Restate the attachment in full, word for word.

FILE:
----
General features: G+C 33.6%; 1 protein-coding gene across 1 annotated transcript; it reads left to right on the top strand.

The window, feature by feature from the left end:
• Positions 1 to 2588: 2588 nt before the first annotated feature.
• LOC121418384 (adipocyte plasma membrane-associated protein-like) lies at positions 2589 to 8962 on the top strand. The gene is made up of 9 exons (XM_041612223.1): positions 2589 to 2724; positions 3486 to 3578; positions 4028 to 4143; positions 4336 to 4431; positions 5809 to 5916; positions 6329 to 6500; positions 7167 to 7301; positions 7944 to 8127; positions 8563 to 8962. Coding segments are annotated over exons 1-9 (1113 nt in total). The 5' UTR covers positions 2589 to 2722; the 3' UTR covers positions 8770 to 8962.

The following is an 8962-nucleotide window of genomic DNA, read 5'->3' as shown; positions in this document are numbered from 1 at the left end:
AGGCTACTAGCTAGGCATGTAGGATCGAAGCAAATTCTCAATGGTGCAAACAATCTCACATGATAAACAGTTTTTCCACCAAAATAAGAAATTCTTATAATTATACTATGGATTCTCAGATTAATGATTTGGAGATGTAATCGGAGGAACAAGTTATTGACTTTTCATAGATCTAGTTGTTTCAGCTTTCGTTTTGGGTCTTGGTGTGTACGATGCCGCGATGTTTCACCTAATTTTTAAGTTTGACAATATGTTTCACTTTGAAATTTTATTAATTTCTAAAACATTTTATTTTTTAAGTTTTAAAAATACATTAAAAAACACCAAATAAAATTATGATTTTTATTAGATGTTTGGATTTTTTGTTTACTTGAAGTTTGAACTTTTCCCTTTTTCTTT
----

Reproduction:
General features: G+C 33.6%; 1 protein-coding gene across 1 annotated transcript; it reads left to right on the top strand.

The window, feature by feature from the left end:
• Positions 1 to 2588: 2588 nt before the first annotated feature.
• LOC121418384 (adipocyte plasma membrane-associated protein-like) lies at positions 2589 to 8962 on the top strand. The gene is made up of 9 exons (XM_041612223.1): positions 2589 to 2724; positions 3486 to 3578; positions 4028 to 4143; positions 4336 to 4431; positions 5809 to 5916; positions 6329 to 6500; positions 7167 to 7301; positions 7944 to 8127; positions 8563 to 8962. Coding segments are annotated over exons 1-9 (1113 nt in total). The 5' UTR covers positions 2589 to 2722; the 3' UTR covers positions 8770 to 8962.

The following is an 8962-nucleotide window of genomic DNA, read 5'->3' as shown; positions in this document are numbered from 1 at the left end:
AGGCTACTAGCTAGGCATGTAGGATCGAAGCAAATTCTCAATGGTGCAAACAATCTCACATGATAAACAGTTTTTCCACCAAAATAAGAAATTCTTATAATTATACTATGGATTCTCAGATTAATGATTTGGAGATGTAATCGGAGGAACAAGTTATTGACTTTTCATAGATCTAGTTGTTTCAGCTTTCGTTTTGGGTCTTGGTGTGTACGATGCCGCGATGTTTCACCTAATTTTTAAGTTTGACAATATGTTTCACTTTGAAATTTTATTAATTTCTAAAACATTTTATTTTTTAAGTTTTAAAAATACATTAAAAAACACCAAATAAAATTATGATTTTTATTAGATGTTTGGATTTTTTGTTTACTTGAAGTTTGAACTTTTCCCTTTTTCTTT